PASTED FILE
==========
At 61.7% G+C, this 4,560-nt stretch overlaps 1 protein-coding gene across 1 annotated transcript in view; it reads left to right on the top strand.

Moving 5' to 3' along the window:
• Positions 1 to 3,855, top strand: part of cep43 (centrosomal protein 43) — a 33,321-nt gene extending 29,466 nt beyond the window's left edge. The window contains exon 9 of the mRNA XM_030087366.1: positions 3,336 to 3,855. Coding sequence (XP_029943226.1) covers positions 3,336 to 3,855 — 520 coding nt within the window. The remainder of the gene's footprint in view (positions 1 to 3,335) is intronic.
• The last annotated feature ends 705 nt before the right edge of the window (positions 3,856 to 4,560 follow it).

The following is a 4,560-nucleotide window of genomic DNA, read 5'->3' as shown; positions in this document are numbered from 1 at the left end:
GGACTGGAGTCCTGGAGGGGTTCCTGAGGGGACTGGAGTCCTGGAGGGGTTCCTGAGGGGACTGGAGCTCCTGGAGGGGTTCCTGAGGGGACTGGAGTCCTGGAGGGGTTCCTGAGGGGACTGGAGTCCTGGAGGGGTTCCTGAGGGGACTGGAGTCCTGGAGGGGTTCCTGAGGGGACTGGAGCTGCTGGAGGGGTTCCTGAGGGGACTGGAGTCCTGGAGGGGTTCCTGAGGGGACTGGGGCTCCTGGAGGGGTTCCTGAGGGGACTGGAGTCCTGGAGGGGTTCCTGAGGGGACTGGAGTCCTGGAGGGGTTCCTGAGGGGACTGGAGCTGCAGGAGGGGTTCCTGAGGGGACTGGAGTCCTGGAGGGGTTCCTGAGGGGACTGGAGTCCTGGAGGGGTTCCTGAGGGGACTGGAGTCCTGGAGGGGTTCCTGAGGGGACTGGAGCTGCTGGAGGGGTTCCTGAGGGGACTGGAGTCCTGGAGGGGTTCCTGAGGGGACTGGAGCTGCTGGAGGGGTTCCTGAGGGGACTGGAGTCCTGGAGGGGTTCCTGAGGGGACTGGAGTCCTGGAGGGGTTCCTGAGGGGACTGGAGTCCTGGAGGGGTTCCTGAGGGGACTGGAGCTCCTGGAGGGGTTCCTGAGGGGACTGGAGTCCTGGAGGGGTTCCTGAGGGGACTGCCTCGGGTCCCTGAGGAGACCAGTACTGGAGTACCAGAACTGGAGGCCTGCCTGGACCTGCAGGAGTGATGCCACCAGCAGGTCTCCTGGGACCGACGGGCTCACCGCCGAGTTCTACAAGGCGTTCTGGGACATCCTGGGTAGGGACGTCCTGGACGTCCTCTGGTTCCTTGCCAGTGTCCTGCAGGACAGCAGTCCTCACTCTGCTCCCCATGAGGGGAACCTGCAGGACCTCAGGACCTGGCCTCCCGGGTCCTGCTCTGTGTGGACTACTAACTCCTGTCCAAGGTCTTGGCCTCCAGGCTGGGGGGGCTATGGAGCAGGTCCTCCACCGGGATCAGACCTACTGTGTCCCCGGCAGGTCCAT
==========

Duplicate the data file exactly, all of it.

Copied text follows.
At 61.7% G+C, this 4,560-nt stretch overlaps 1 protein-coding gene across 1 annotated transcript in view; it reads left to right on the top strand.

Moving 5' to 3' along the window:
• Positions 1 to 3,855, top strand: part of cep43 (centrosomal protein 43) — a 33,321-nt gene extending 29,466 nt beyond the window's left edge. The window contains exon 9 of the mRNA XM_030087366.1: positions 3,336 to 3,855. Coding sequence (XP_029943226.1) covers positions 3,336 to 3,855 — 520 coding nt within the window. The remainder of the gene's footprint in view (positions 1 to 3,335) is intronic.
• The last annotated feature ends 705 nt before the right edge of the window (positions 3,856 to 4,560 follow it).

The following is a 4,560-nucleotide window of genomic DNA, read 5'->3' as shown; positions in this document are numbered from 1 at the left end:
GGACTGGAGTCCTGGAGGGGTTCCTGAGGGGACTGGAGTCCTGGAGGGGTTCCTGAGGGGACTGGAGCTCCTGGAGGGGTTCCTGAGGGGACTGGAGTCCTGGAGGGGTTCCTGAGGGGACTGGAGTCCTGGAGGGGTTCCTGAGGGGACTGGAGTCCTGGAGGGGTTCCTGAGGGGACTGGAGCTGCTGGAGGGGTTCCTGAGGGGACTGGAGTCCTGGAGGGGTTCCTGAGGGGACTGGGGCTCCTGGAGGGGTTCCTGAGGGGACTGGAGTCCTGGAGGGGTTCCTGAGGGGACTGGAGTCCTGGAGGGGTTCCTGAGGGGACTGGAGCTGCAGGAGGGGTTCCTGAGGGGACTGGAGTCCTGGAGGGGTTCCTGAGGGGACTGGAGTCCTGGAGGGGTTCCTGAGGGGACTGGAGTCCTGGAGGGGTTCCTGAGGGGACTGGAGCTGCTGGAGGGGTTCCTGAGGGGACTGGAGTCCTGGAGGGGTTCCTGAGGGGACTGGAGCTGCTGGAGGGGTTCCTGAGGGGACTGGAGTCCTGGAGGGGTTCCTGAGGGGACTGGAGTCCTGGAGGGGTTCCTGAGGGGACTGGAGTCCTGGAGGGGTTCCTGAGGGGACTGGAGCTCCTGGAGGGGTTCCTGAGGGGACTGGAGTCCTGGAGGGGTTCCTGAGGGGACTGCCTCGGGTCCCTGAGGAGACCAGTACTGGAGTACCAGAACTGGAGGCCTGCCTGGACCTGCAGGAGTGATGCCACCAGCAGGTCTCCTGGGACCGACGGGCTCACCGCCGAGTTCTACAAGGCGTTCTGGGACATCCTGGGTAGGGACGTCCTGGACGTCCTCTGGTTCCTTGCCAGTGTCCTGCAGGACAGCAGTCCTCACTCTGCTCCCCATGAGGGGAACCTGCAGGACCTCAGGACCTGGCCTCCCGGGTCCTGCTCTGTGTGGACTACTAACTCCTGTCCAAGGTCTTGGCCTCCAGGCTGGGGGGGCTATGGAGCAGGTCCTCCACCGGGATCAGACCTACTGTGTCCCCGGCAGGTCCAT